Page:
What's in a Name?
In October of 1900 sponge fishermen in the Mediteranian were trying to find safety from a storm. They ducked into the shelter of an island until the storm passed. After the skies broke they decided to try their luck in the area. The first diver went down and came up with fear in his eyes. With what must have seemed a halucinating fear to his mates he described a sea floor littered with bodies. The captain was next to dive and he returned with the arm of a bronze statue. The men of that small fishing expedition brought everything they could carry to the surface.
Two years later an archeaologist returned. Much more was found but the crowning interest he discovered on that sea floor was a mechanism in which he could see a gear. The machine was cloaked in mystery. There was not the one gear but several. No one was able to tell this machine's purpose. Originally believed to be an early clock, it was later presumed to be some kind of analog computer. Later studies would show it to be an astronomical tool. You could turn any of the three dials on its surface to calculate the position of the sun and planets for a past or future date. Astoundingly accurate and containing over thirty gears, the tool is credited to have been made by Posidinius around 150-100BC. More amazingly there are two more mentioned in the scrolls of Greece and later the great library of Alexandria. The first is said to have been made by Archimedes.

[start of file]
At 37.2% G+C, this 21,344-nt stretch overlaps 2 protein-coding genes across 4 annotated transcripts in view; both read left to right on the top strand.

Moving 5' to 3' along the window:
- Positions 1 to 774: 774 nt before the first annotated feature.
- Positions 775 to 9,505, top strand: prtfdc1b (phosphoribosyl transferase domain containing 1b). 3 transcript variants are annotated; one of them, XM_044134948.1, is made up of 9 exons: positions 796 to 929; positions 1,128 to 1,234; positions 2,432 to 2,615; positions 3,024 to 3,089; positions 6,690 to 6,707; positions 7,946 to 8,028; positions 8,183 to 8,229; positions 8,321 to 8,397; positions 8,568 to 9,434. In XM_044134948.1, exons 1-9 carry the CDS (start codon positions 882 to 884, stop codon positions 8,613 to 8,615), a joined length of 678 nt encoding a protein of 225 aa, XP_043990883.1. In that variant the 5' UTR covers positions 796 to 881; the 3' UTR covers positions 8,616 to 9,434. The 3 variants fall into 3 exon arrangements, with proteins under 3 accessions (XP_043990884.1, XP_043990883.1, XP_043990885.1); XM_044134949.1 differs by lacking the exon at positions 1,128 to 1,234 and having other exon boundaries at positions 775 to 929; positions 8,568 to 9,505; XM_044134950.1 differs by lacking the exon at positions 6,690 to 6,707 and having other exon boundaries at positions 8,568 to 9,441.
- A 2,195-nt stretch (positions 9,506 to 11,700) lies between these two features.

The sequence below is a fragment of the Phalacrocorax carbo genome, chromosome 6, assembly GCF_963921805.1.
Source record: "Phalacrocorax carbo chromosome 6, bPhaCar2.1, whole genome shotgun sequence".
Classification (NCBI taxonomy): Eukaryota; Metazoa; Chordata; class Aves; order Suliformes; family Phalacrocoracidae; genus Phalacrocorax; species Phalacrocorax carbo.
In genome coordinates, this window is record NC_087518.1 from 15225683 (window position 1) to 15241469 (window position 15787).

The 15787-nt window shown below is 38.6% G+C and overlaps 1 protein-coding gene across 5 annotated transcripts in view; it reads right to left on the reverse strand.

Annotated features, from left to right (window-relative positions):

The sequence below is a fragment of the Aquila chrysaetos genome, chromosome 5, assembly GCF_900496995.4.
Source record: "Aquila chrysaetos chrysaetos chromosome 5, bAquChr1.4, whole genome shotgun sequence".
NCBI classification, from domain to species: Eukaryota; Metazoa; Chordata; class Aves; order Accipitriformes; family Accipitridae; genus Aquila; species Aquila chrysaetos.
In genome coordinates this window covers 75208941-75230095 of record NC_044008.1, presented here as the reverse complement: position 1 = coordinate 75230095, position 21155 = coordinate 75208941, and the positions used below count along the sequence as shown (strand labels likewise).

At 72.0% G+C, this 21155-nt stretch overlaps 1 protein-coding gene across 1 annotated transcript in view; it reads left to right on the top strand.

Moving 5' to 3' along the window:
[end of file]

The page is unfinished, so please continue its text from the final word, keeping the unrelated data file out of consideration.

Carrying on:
Now this brings up another point of interest to scooter and motorcycle enthusiasts. Archimedes made the first odometer. There are still mileage markers in existance which were built during the Roman empire. Their distances apart were measured by the same device Archimedes invented. Until recently it was only by evidence of some scroll that such a tool was even thought to exist. The problem was that each attempt to build Archimede's odometer met with failure. Recently a scientist of antiquity discovered how the thing actually worked and built a working model. One interesting part of the design was as so many gears followed a certain pattern of rotation, a stone would drop into a lower box, or tray, signifying one mile for each stone that fell.
Archimedes, father of the Antikythera Mechanism. He who also created a way to measure the distance we travel. Were it not for those fishermen off the island of the same name, would there be any way to know of the genius within this man's thoughts? To imagine just how much depth of understanding lay in his hands, consider that these functioning tools were made how many generations before Da Vinci? A full fifteen hundred years between on great mind and the other.
In this day science is still trying to work out the solutions left by the great authors of design such as Archimedes. If just for another page of discription then we would have what he did, what he meant by thus and such. Just one more scroll or parchment and we could solve another ancient mystery.
That name reminds me of my own insignificance. It also reminds me of the greatness man can create. A tool to set the place of the stars. Another to tell us how far we've come.
Tonight the Vespa has been given a name.